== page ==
It’s still going to be up to Jordan, Higgins, and Cho to do a better job drafting, trading, signing FAs, and having coherent short- and long-term plans for the roster. And I’ll have to see it before I believe they can do it.

    Anyways, overall I’m actually a little surprised that the players have held down the fort this long. The owners have won this thing and the players are in the process of capitulating. Deal gets done by this weekend and we’ll have games by mid-December, which is what I’ve been predicting all along.

    • Good points, Dr. E.

      With this whole lockout issue, it’s tough to really get down to who’s going to come out as a winner. I’m not really sure there’s an actual winner – just a systematic “realignment” toward parity/competition.

      I mean it’s clear that the way things were going was not sustainable. It’s was like the top players made 90% of pie and the owners for the big-market teams made 10 times what the other clubs pulled in. Why the hell would the rest of the owners in the league even want to participate in a system like that? I know that the Bobcats have seriously mismanaged themselves (in comparison with OKC), but they aren’t the only club that’s tired of playing the part of the Washington Generals.

      In the old system, the only way to beat the Miami Heat was to spend like Mark Cuban… and Mark Cuban is the only one that can do that. Michael Jordan has no choice but to take this stance. Hopefully, under the new system small market teams have a 1 in 30 chance of winning the championship.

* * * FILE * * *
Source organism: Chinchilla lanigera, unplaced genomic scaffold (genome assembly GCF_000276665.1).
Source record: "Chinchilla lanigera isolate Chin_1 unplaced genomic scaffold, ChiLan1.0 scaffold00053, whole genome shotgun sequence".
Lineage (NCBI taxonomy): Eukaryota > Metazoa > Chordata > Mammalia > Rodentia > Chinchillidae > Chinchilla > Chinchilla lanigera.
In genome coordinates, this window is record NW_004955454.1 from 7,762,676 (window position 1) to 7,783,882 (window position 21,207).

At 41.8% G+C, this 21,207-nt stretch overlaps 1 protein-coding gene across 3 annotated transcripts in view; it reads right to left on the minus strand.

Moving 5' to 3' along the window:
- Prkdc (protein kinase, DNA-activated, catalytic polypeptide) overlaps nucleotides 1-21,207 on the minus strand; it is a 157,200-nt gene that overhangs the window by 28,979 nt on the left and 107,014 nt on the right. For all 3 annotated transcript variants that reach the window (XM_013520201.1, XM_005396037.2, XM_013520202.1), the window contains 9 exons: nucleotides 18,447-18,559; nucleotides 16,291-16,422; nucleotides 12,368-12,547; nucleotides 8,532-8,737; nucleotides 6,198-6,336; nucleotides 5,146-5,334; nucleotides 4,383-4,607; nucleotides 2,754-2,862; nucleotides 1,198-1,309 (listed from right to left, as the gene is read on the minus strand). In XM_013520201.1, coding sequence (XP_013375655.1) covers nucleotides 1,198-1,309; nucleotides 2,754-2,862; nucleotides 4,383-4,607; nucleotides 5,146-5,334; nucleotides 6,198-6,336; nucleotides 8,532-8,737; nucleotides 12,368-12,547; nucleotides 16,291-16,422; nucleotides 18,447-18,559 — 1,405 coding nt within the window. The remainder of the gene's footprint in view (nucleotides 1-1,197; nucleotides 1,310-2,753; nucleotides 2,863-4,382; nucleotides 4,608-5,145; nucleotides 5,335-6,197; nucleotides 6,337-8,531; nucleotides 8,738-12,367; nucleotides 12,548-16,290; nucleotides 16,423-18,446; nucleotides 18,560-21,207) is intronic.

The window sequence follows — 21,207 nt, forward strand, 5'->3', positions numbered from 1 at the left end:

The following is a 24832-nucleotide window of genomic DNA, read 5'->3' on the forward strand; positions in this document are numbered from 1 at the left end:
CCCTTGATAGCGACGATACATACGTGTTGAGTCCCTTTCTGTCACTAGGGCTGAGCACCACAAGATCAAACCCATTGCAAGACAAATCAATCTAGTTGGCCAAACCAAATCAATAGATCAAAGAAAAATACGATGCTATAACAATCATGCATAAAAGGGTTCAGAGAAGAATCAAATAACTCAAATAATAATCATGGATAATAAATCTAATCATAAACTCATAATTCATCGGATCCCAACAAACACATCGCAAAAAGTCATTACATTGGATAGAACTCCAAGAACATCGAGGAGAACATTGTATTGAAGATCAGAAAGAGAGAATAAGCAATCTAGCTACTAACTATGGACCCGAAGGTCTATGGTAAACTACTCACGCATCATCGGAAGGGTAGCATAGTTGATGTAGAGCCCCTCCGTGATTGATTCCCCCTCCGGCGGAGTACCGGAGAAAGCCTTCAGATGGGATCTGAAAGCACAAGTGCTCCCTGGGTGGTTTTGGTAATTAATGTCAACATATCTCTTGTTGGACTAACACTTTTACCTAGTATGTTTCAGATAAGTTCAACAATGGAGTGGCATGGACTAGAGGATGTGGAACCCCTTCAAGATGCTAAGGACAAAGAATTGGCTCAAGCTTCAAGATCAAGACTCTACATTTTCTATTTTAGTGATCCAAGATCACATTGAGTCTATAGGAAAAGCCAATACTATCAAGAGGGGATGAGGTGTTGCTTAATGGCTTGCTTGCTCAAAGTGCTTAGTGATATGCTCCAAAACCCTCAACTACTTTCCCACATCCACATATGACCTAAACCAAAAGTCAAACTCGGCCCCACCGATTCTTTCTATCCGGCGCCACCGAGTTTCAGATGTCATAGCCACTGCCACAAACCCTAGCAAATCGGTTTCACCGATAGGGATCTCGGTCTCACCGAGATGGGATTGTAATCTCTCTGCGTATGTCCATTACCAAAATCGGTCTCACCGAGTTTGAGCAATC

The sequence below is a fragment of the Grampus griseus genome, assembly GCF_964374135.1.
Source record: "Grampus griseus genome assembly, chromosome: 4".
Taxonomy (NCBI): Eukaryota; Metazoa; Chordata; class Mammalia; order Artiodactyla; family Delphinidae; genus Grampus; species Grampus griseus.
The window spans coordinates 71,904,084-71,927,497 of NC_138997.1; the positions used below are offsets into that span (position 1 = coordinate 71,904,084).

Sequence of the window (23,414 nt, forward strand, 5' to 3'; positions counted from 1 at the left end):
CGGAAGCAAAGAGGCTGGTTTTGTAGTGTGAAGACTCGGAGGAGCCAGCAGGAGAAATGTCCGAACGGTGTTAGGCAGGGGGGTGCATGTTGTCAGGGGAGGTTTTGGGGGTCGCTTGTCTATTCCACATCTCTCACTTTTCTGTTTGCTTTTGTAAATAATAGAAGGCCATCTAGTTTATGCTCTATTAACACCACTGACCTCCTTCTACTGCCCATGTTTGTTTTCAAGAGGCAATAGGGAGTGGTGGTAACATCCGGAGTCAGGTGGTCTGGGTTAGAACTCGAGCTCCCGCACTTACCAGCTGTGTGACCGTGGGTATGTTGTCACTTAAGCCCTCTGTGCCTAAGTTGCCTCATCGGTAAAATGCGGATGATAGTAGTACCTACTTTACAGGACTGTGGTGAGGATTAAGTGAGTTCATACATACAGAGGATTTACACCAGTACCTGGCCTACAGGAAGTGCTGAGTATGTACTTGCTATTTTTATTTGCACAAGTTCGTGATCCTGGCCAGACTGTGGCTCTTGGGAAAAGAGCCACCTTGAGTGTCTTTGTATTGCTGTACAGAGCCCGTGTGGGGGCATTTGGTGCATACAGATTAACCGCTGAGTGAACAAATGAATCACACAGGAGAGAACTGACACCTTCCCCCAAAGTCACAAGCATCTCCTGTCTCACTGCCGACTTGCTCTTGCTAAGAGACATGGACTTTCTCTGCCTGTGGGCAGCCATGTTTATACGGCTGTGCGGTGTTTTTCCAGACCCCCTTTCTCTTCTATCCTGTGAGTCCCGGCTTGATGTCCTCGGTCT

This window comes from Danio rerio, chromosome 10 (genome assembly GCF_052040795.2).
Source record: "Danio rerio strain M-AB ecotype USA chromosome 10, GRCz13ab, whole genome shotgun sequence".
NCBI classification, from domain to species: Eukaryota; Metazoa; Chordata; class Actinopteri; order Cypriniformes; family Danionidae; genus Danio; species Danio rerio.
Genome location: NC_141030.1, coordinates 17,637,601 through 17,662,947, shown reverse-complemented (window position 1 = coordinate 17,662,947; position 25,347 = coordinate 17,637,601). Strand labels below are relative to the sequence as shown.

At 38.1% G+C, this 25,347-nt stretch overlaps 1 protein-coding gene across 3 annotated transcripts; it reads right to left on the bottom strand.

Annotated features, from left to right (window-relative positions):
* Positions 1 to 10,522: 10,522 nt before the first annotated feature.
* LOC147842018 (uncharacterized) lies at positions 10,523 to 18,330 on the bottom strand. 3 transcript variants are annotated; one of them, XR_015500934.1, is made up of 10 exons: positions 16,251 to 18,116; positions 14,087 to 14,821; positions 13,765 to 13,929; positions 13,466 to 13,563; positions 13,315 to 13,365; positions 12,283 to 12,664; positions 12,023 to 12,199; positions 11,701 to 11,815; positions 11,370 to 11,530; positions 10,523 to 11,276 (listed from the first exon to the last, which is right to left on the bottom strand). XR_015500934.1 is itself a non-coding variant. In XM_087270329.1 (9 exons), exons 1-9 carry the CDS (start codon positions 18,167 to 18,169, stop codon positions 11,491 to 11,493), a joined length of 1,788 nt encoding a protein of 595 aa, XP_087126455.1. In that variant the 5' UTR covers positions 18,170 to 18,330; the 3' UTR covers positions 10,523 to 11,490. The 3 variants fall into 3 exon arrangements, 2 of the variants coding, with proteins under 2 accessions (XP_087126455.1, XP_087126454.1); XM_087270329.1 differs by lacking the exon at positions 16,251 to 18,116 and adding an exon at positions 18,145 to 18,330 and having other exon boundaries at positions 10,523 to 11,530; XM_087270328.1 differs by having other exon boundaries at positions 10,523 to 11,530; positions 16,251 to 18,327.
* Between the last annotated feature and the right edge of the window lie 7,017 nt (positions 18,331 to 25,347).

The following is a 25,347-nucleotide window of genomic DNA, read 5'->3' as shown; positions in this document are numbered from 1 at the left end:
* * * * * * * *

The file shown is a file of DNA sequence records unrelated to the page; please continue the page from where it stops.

4. Jason

    I guess “charity” and “barnstorming” are being used synonymously. But I think OKC and Portland, at least, have proven they are down for watching professional basketball players regardless of the format, and I know many other cities would be as well, especially if the players actually started forming teams. I do think they have done a fine job finding places to play, and most games have been streamed on the internet at the very least.

    I agree that the lockout is almost over, and that the owners have won, so most of this is theoretical. I do think Jordan has done some short-term damage. Hopefully, it doesn’t extend into the long-term, but agents are good at holding grudges.

    • Jason – I think those fans came out for single exhibitions, but I don’t think you could count on them to attend 3 or 4 games a week.

      Anyway, would players just pick where they want to play in this hypothetical new league?

      Perhaps in this new type of league, where the players have all the control, we might see guys like D-Wade, Lebron James, and Chris Bosh join up to play in a big multi-cultural market like Miami. I even bet that players like Carmelo Anthony would be interested in playing with Amare in New York City. Heck, maybe a bunch of guys might be interested in playing with Kobe Bryant on a team in Los Angeles. Of course, every other town would get the second rate guys or whoever they could afford. I’m sure that league would turn out just fine.

      • I would love to see the players try and build a competitive League of Their Own. Chances for success are somewhat slim unless they unify or find BIG sponsors. In reality, Stern is Vince MacMahon and the players are TNA Wrestling.

        As far as MJ harming CLT’s chances of signing FAs — don’t buy it mainly because CLT never really had any chance at signing Lebron/Wade types to begin with AND the fact that Donald Sterling is infinitely more of a douche than MJ could ever be and he still finds a way to sign the occasional name.

  5. Jason

    Yeah, but Donald Sterling is in L.A.

    And the Melo/Amare, Wade/Bron/Bosh league just garnered the NBA one of its best years ever.

    I think by building through the draft, and attracting a few of the right free agents, along with a Steph Curry type who just wants to be in Charlotte, the Cats can build a team at least as good as if not better than the Band Together Hornets, and those guys were just a Sam Cassell gladhand away from the Eastern Conference finals.

Leave a Reply

Your email address will not be published. Required fields are marked *